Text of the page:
6. Section 132(1) (b) & (c) of the Act to the extent relevant to the present case reads thus:-
132. (1) Where the [Director General or Director] or the [Chief Commissioner or Commissioner] [or any such (Joint Director) or (Joint Commissioner) as may be empowered in this behalf by the Board], in consequence of information in his possession, has reason to believe that-(a) any person to whom a summons under sub-section
(1) of section 37 of the Indian Income-Tax Act, 1922 (11 of 1922), or under sub-section (1) of section 131 of this Act, or a notice under sub-section (4) of section 22 of the India Income-tax Act, 1922, or under sub-section (1) of section 142 of this Act was issued to produce, or cause to be produced, any books of account or other documents has omitted or failed to produce, or cause to be produced, such books of account or other documents as required by such summons or notice, or
(b) any person to whom a summons or notice as aforesaid has been or might be issued will not, or would not, produce or cause to be produced, any books of account or other documents which will be useful for, or relevant to, any proceeding under the Indian Income-tax Act, 1922 (11 of 1922), or under this Act, or
(c) any person is in possession of any money, bullion, jewellery or other valuable article or thing and such money, bullion, jewellery or other valuable article or thing represents either wholly or partly income of property [which has not [which has not been, or would not be, disclosed] for the purposes of the Indian Income-tax Act, 1922 (11 of 1992), or this Act (hereinafter in this section referred to as the undisclosed income of property). then,–
(A) the Director General or Director…. …. or
(B) ………. as the case may be, may authorize any Assistant Director or Deputy Director, Assistant Commissioner or Deputy Commissioner to
(i) enter and search any [building, place vessel, vehicle or aircraft] where he has reason to suspect that such books of account, other documents, money, bullion, jewellery or other valuable article or thing are kept;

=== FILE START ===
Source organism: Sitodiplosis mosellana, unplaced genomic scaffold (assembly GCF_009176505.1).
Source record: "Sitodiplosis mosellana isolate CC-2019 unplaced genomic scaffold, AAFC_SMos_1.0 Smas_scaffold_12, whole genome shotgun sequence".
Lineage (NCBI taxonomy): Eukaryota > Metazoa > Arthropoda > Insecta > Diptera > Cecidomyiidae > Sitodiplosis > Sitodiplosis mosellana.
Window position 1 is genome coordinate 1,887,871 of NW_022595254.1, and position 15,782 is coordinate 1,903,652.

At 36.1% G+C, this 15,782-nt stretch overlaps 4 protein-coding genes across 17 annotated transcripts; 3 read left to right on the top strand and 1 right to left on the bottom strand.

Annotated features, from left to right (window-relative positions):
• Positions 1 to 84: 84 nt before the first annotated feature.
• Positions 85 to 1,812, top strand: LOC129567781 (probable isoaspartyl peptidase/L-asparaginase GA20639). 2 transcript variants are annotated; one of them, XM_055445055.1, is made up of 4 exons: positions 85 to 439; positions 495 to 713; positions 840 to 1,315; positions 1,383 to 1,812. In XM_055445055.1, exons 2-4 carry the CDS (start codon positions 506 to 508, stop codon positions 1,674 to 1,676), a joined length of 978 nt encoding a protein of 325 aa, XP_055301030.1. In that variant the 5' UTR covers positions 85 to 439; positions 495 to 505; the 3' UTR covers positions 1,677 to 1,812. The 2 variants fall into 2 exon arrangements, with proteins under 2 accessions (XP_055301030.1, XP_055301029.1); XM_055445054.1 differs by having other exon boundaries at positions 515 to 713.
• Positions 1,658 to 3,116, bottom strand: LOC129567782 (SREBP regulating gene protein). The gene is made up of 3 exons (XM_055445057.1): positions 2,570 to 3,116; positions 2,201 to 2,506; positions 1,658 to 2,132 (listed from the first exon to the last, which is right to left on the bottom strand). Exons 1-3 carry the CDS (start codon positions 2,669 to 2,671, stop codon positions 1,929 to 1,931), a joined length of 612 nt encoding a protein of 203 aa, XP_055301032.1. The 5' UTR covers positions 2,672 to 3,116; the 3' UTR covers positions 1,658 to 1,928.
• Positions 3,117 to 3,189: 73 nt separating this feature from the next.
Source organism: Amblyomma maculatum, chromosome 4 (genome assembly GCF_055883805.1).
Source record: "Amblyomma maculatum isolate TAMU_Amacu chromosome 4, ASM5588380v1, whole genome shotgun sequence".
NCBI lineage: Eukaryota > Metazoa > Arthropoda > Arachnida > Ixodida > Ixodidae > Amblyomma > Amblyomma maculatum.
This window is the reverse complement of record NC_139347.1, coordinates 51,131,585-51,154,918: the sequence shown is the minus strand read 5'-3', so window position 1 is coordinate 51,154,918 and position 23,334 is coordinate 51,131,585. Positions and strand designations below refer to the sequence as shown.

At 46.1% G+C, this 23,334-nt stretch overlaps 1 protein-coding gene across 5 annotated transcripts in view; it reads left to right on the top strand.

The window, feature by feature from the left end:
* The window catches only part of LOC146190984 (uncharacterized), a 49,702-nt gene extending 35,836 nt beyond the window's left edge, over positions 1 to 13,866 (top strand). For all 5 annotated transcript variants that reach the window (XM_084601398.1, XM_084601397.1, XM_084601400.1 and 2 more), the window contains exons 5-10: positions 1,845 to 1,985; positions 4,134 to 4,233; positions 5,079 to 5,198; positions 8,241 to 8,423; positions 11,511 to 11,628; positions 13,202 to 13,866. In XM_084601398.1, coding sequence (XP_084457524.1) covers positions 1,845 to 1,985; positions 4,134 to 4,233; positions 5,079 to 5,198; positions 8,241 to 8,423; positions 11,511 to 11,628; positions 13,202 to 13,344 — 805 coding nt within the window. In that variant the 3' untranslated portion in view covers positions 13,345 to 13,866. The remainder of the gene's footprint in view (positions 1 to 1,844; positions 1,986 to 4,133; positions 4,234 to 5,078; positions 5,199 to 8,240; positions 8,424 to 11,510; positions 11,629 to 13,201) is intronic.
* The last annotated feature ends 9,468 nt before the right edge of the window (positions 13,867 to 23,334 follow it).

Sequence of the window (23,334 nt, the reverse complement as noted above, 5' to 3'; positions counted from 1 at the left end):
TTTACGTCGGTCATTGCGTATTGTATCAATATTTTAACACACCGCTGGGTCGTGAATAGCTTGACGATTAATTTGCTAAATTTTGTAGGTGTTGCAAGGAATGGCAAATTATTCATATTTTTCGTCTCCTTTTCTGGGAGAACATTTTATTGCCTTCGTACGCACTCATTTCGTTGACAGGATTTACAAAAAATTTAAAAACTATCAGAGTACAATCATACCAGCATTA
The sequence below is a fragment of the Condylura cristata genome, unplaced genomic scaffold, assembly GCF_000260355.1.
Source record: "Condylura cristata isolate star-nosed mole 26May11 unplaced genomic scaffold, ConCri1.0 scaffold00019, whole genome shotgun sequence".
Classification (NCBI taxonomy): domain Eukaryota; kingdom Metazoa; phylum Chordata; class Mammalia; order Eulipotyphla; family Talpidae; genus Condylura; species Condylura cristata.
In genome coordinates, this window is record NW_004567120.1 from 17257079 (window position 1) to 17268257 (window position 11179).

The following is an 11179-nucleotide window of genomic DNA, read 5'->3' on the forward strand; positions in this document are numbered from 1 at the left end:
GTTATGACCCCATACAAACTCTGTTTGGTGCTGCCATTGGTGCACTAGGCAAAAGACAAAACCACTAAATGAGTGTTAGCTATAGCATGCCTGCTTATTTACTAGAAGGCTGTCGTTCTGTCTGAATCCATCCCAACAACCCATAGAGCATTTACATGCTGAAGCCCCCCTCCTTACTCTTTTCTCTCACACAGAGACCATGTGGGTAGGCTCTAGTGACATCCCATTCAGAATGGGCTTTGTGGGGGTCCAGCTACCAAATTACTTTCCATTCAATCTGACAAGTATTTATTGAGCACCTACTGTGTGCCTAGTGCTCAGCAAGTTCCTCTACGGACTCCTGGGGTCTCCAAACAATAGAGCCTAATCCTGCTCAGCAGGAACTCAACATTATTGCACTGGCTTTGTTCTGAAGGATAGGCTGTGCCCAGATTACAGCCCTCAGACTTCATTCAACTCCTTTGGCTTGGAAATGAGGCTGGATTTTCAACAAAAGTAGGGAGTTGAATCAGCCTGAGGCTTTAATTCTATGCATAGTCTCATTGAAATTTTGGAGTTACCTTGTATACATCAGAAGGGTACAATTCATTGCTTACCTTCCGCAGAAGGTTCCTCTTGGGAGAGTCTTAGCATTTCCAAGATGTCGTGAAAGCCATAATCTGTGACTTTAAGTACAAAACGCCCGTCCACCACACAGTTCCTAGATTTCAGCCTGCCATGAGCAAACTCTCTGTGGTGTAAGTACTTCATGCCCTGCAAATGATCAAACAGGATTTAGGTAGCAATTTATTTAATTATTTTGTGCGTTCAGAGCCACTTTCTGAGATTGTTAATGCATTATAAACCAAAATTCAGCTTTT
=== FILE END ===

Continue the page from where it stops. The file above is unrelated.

Thus, search and seizure action can be initiated under section 132 of the Act only if the designated authority forms a reasonable belief on the basis of the information already in possession that (one) a person to whom summons was issued to produce books of account or other documents has failed to produce the said books of account or documents specified in the summons, or (two) any person to whom a summons might be issued, will not produce any books of accounts or other documents which may be useful for or relevant to any proceedings under the Act, or (three) any person in possession of any money, bullion, jewellery or other valuable articles which partly or wholly represents the income which is not disclosed or would not be disclosed.
7. The first contention of the assessee is that in the present case, there was neither information received nor any reason to believe formed by the designated authority that any one or more conditions set out in clauses (a), (b) & (c) of section 132(1) of the Act existed before issuing the warrant of authorisation and, therefore, the entire search and seizure action is ab initio void.
8. There is no merit in the above contention because, the revenue has produced before us the confidential information received by the designated authority as well as the satisfaction note recorded by the designated authority before issuing the warrant of authorisation. The revenue has declined to furnish a copy of the satisfaction note to the assessee on the ground that the said note contains the name of the informer and disclosing the name of the informer would seriously prejudice the investigation. It is not the mandate of section 132 or any other provision in the Act that the reasonable belief recorded by the designated authority before issuing the warrant of authorisation must be disclosed to the assessee. Therefore, the fact that a copy of the information received or the satisfaction note recorded has not been furnished to the assessee cannot be a ground to hold that the search and seizure is bad in law. However, on the basis of the material placed before us, it is clear that in the present case, specific information was received on 16/4/2008 and after holding preliminary enquiry, the designated authority recorded its reasons on 13/5/2005 as to why search and seizure action is necessary and thereafter issued the warrant of authorisation on 14/15-5-2008.
12. Where the information is that the tax due to the revenue has been evaded by furnishing fake or exaggerated bills, it would be reasonable to believe that the assessee would not disclose the actual modus operandi adopted for such tax evasion. Similarly, if the information received is that the assessee has received undisclosed income, then it would be reasonable to believe that the assessee would not disclose details of the undisclosed income received. In the present case, the information received was that the assessee has been manufacturing fake / exaggerated invoices and, therefore, the designated authority was justified in forming a belief that conditions set out in clause (b) of section 132(1) of the Act is satisfied. Similarly, the information received was that the investments made out of the funds brought to India represented the undisclosed income of the petitioner No.2 and, therefore, the designated authority was justified in forming a belief that conditions set out in clause (c) of section 132(1) of the Act are satisfied.